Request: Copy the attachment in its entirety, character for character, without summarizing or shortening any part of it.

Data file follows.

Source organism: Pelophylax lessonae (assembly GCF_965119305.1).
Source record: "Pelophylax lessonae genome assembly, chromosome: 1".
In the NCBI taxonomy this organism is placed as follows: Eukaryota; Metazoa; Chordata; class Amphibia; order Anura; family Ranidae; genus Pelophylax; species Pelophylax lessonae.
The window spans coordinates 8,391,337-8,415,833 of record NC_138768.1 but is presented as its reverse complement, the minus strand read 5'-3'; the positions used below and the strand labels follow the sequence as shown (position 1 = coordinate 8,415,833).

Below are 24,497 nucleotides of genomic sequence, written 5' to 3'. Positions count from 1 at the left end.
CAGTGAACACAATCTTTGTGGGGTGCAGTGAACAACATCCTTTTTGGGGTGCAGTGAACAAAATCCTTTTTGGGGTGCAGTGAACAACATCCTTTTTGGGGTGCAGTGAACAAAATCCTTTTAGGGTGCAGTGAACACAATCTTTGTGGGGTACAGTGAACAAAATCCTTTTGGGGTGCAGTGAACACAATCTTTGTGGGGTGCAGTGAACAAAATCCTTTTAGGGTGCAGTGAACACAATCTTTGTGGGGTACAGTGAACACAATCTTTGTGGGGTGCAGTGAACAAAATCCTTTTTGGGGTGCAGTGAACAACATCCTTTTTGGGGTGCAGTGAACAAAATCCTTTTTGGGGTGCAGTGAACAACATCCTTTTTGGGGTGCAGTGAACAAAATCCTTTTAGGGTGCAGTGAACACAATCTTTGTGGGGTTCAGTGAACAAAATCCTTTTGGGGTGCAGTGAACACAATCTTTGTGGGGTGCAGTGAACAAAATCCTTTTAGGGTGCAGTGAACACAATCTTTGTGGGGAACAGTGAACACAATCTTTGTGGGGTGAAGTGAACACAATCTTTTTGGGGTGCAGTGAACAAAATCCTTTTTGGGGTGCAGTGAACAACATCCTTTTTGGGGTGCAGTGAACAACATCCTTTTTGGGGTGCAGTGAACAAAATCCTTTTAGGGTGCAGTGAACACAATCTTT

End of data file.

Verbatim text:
Source organism: Pelophylax lessonae (assembly GCF_965119305.1).
Source record: "Pelophylax lessonae genome assembly, chromosome: 1".
In the NCBI taxonomy this organism is placed as follows: Eukaryota; Metazoa; Chordata; class Amphibia; order Anura; family Ranidae; genus Pelophylax; species Pelophylax lessonae.
The window spans coordinates 8,391,337-8,415,833 of record NC_138768.1 but is presented as its reverse complement, the minus strand read 5'-3'; the positions used below and the strand labels follow the sequence as shown (position 1 = coordinate 8,415,833).

Below are 24,497 nucleotides of genomic sequence, written 5' to 3'. Positions count from 1 at the left end.
CAGTGAACACAATCTTTGTGGGGTGCAGTGAACAACATCCTTTTTGGGGTGCAGTGAACAAAATCCTTTTTGGGGTGCAGTGAACAACATCCTTTTTGGGGTGCAGTGAACAAAATCCTTTTAGGGTGCAGTGAACACAATCTTTGTGGGGTACAGTGAACAAAATCCTTTTGGGGTGCAGTGAACACAATCTTTGTGGGGTGCAGTGAACAAAATCCTTTTAGGGTGCAGTGAACACAATCTTTGTGGGGTACAGTGAACACAATCTTTGTGGGGTGCAGTGAACAAAATCCTTTTTGGGGTGCAGTGAACAACATCCTTTTTGGGGTGCAGTGAACAAAATCCTTTTTGGGGTGCAGTGAACAACATCCTTTTTGGGGTGCAGTGAACAAAATCCTTTTAGGGTGCAGTGAACACAATCTTTGTGGGGTTCAGTGAACAAAATCCTTTTGGGGTGCAGTGAACACAATCTTTGTGGGGTGCAGTGAACAAAATCCTTTTAGGGTGCAGTGAACACAATCTTTGTGGGGAACAGTGAACACAATCTTTGTGGGGTGAAGTGAACACAATCTTTTTGGGGTGCAGTGAACAAAATCCTTTTTGGGGTGCAGTGAACAACATCCTTTTTGGGGTGCAGTGAACAACATCCTTTTTGGGGTGCAGTGAACAAAATCCTTTTAGGGTGCAGTGAACACAATCTTT